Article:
J

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> there are philosophers who "know" that space-time cannot be curved, although they wouldn't know the [mathematics]

That's because while a philosopher may not know the details of some sciences, he can point out that words are not being used in their proper senses. Words have an exact meaning. If saying space is 'curved' is a metaphor, the physicist should not use those terms, but use -exact- terms.

If you get your concepts garbled, all the differential geometry in the world ain't gonna help you.

> they've decided from their armchairs that this is all nonsense.

Brant made a number of good points about what words like "space", "time", and "curvature" mean in post #25. You don't need a degree in physics to tell if the language is being misused. Listen carefully: Curvature only happens in space.

Write that on the blackboard several times, Baal, or turn in your copies of Aristotle's Categories and Metaphysics.

Edited by Philip Coates

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Hey, DF! What kind of chair did Einstein use--or was he standing up? (This is a philosophical discussion board so most discussions of physics will be through philosophical lenses and that is sanctioned by your being here on this thread. Thank you for that.)

--Brant

a boy's just gotta have fun!

Edited by Brant Gaede

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> there are philosophers who "know" that space-time cannot be curved, although they wouldn't know the [mathematics]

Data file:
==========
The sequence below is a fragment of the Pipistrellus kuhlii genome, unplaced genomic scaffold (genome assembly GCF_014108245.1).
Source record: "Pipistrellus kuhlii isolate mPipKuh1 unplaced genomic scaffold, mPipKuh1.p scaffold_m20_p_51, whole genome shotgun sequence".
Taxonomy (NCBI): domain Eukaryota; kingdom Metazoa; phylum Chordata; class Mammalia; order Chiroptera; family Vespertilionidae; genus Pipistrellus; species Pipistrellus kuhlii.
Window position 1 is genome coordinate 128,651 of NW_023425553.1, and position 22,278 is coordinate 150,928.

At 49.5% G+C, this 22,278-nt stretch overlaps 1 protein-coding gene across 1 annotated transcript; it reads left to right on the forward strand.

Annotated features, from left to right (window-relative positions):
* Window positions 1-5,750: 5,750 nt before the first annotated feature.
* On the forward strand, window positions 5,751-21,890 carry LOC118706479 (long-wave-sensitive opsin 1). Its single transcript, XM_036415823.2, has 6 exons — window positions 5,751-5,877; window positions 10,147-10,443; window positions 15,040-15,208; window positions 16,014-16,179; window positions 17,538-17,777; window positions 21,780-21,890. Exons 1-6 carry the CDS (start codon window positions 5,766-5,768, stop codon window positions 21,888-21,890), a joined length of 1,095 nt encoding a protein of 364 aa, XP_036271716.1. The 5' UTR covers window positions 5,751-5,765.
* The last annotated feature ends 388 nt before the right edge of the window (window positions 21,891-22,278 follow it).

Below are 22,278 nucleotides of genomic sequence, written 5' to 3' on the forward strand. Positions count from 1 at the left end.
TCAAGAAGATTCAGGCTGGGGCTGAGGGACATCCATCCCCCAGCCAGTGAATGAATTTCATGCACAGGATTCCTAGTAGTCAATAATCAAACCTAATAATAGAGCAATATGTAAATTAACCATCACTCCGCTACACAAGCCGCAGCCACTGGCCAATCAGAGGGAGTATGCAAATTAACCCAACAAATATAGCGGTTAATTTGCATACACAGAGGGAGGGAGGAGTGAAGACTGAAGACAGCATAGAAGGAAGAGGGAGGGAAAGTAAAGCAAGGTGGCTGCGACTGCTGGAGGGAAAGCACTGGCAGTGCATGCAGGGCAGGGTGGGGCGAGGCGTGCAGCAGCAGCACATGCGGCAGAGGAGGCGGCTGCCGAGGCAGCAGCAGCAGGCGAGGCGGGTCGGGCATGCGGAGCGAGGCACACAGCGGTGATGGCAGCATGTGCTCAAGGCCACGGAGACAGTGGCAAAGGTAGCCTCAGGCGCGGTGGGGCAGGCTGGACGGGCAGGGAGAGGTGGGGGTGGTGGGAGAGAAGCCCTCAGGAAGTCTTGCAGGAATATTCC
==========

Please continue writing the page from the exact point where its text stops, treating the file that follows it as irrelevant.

That's because while a philosopher may not know the details of some sciences, he can point out that words are not being used in their proper senses. Words have an exact meaning. If saying space is 'curved' is a metaphor, the physicist should not use those terms, but use -exact- terms.

If you get your concepts garbled, all the differential geometry in the world ain't gonna help you.

> they've decided from their armchairs that this is all nonsense.

Brant made a number of good points about what words like "space", "time", and "curvature" mean in post #25. You don't need a degree in physics to tell if the language is being misused. Listen carefully: Curvature only happens in space.

Write that on the blackboard several times, Baal, or turn in your copies of Aristotle's Categories and Metaphysics.

Phil,

When the physicist uses the word curvature in the context of a four dimensional Riemannian space he means: not locally isometric to a Euclidian space. This means the spatial and time dimensions don't stay uniformly orthogonal to each other. How is that different from a curve in two dimensions or three dimensions?

Jim

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> there are philosophers who "know" that space-time cannot be curved, although they wouldn't know the [mathematics]

That's because while a philosopher may not know the details of some sciences, he can point out that words are not being used in their proper senses. Words have an exact meaning. If saying space is 'curved' is a metaphor, the physicist should not use those terms, but use -exact- terms.